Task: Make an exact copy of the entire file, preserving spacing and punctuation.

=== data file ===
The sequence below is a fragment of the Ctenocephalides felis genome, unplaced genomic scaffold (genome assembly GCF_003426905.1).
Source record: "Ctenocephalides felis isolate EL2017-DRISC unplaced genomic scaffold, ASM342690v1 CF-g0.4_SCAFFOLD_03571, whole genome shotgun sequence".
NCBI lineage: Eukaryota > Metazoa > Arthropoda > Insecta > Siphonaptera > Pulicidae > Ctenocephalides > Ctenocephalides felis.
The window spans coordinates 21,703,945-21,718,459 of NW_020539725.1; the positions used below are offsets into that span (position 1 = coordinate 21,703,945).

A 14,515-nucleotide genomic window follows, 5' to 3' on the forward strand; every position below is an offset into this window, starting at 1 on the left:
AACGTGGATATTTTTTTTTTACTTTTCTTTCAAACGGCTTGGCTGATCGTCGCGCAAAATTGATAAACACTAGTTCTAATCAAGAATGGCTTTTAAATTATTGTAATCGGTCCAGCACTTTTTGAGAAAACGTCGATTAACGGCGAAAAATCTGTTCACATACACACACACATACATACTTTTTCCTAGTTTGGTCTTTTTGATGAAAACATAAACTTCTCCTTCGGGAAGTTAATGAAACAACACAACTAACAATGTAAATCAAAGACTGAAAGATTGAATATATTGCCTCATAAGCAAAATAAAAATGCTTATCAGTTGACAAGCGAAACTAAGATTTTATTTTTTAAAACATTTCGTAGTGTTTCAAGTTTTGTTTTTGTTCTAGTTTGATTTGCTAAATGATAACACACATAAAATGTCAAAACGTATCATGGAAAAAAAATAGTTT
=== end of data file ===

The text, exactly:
The sequence below is a fragment of the Ctenocephalides felis genome, unplaced genomic scaffold (genome assembly GCF_003426905.1).
Source record: "Ctenocephalides felis isolate EL2017-DRISC unplaced genomic scaffold, ASM342690v1 CF-g0.4_SCAFFOLD_03571, whole genome shotgun sequence".
NCBI lineage: Eukaryota > Metazoa > Arthropoda > Insecta > Siphonaptera > Pulicidae > Ctenocephalides > Ctenocephalides felis.
The window spans coordinates 21,703,945-21,718,459 of NW_020539725.1; the positions used below are offsets into that span (position 1 = coordinate 21,703,945).

A 14,515-nucleotide genomic window follows, 5' to 3' on the forward strand; every position below is an offset into this window, starting at 1 on the left:
AACGTGGATATTTTTTTTTTACTTTTCTTTCAAACGGCTTGGCTGATCGTCGCGCAAAATTGATAAACACTAGTTCTAATCAAGAATGGCTTTTAAATTATTGTAATCGGTCCAGCACTTTTTGAGAAAACGTCGATTAACGGCGAAAAATCTGTTCACATACACACACACATACATACTTTTTCCTAGTTTGGTCTTTTTGATGAAAACATAAACTTCTCCTTCGGGAAGTTAATGAAACAACACAACTAACAATGTAAATCAAAGACTGAAAGATTGAATATATTGCCTCATAAGCAAAATAAAAATGCTTATCAGTTGACAAGCGAAACTAAGATTTTATTTTTTAAAACATTTCGTAGTGTTTCAAGTTTTGTTTTTGTTCTAGTTTGATTTGCTAAATGATAACACACATAAAATGTCAAAACGTATCATGGAAAAAAAATAGTTT